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Wearable and mobile technology to characterize daily patterns of sleep, stress, presleep worry, and mood in adolescent insomnia

Published:December 24, 2022DOI:https://doi.org/10.1016/j.sleh.2022.11.006

      Abstract

      Objectives

      Characterizing daily patterns of sleep, stress, presleep worry, and mood in adolescents with and without insomnia symptomatology.

      Design

      Two months of continuous wearable tracking and daily diary ratings.

      Setting

      Free-living conditions.

      Participants

      Ninety-three adolescents (59 girls; 16-19 years old) with (N = 47; 26 with clinical and 21 with sub-clinical) and without (N = 46; control) DSM-5 insomnia symptomatology.

      Measurements

      Fitbit Charge 3 tracked sleep, heart rate, and steps. Evening electronic diaries collected ratings of daily stress, presleep worry, and mood.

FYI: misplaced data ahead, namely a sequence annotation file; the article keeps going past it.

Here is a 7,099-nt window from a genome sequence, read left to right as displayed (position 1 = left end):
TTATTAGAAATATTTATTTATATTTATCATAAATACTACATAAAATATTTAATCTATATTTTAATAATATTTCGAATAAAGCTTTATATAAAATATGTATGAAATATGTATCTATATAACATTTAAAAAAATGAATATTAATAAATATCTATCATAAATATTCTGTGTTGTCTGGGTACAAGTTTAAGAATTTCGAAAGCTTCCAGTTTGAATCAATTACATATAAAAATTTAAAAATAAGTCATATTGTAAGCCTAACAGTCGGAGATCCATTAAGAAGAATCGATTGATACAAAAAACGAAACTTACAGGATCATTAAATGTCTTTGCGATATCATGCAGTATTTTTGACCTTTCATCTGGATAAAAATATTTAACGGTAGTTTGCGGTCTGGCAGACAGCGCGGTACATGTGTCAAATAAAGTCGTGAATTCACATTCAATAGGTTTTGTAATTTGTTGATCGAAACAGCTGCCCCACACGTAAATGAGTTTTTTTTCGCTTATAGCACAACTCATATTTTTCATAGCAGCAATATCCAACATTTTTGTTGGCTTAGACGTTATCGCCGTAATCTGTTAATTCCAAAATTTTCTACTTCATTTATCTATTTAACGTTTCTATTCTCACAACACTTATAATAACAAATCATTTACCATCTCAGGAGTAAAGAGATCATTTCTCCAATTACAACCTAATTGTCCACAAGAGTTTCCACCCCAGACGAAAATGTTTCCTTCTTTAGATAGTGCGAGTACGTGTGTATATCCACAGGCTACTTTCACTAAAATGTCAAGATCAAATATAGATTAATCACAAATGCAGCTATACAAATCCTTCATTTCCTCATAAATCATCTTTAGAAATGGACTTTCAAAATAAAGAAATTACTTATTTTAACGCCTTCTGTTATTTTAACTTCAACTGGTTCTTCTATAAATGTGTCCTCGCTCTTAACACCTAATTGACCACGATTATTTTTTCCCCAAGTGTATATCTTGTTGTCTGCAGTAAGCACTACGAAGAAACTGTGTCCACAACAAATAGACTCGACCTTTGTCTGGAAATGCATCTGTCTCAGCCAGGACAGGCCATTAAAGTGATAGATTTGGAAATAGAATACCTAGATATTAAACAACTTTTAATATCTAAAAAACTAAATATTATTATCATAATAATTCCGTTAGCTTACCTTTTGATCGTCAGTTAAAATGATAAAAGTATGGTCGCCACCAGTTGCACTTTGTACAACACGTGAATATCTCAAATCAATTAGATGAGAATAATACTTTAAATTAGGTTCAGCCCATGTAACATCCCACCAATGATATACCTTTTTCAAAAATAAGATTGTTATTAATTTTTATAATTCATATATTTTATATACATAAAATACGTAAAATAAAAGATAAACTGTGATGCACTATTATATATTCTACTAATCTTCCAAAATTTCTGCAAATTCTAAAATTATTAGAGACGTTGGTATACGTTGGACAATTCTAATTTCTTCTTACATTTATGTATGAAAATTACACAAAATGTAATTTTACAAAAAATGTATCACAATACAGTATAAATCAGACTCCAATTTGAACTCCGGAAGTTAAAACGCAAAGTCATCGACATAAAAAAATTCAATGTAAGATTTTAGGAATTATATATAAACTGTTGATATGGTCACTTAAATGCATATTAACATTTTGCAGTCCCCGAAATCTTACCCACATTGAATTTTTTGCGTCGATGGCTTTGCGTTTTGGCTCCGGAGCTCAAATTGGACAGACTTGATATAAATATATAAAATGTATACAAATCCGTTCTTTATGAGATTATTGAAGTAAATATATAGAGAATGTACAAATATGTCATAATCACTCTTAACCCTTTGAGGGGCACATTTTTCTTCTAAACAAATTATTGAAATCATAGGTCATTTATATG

Results

      While sleep duration (control: 6.88 ± 1.41 hours; insomnia: 6.92 ± 1.28 hours), architecture, timing, and night-to-night variability were similar between groups, the insomnia group reported higher levels of stress and worry, being mainly related to “school”. At the intraindividual level, stress and worry predicted shorter sleep duration and earlier wake up times, which, in turn, predicted higher stress the following day. Moreover, higher-than-usual stress predicted higher sleep-time heart rate, with a more consistent effect in adolescents with insomnia. Results were overall consistent after controlling for covariates and several robustness checks.

      Conclusions

      There is a bidirectional relationship between daily stress and sleep, with daily stress negatively impacting sleep, which in turn leads to more stress in adolescents with and without insomnia symptoms. Findings also highlight the complexity of insomnia in adolescence, in which the core clinical features (perceived sleep difficulties) and the critical factors (stress/worry) implicated in the pathophysiology of the disorder are not necessarily reflected in objective sleep indicators.

      Keywords

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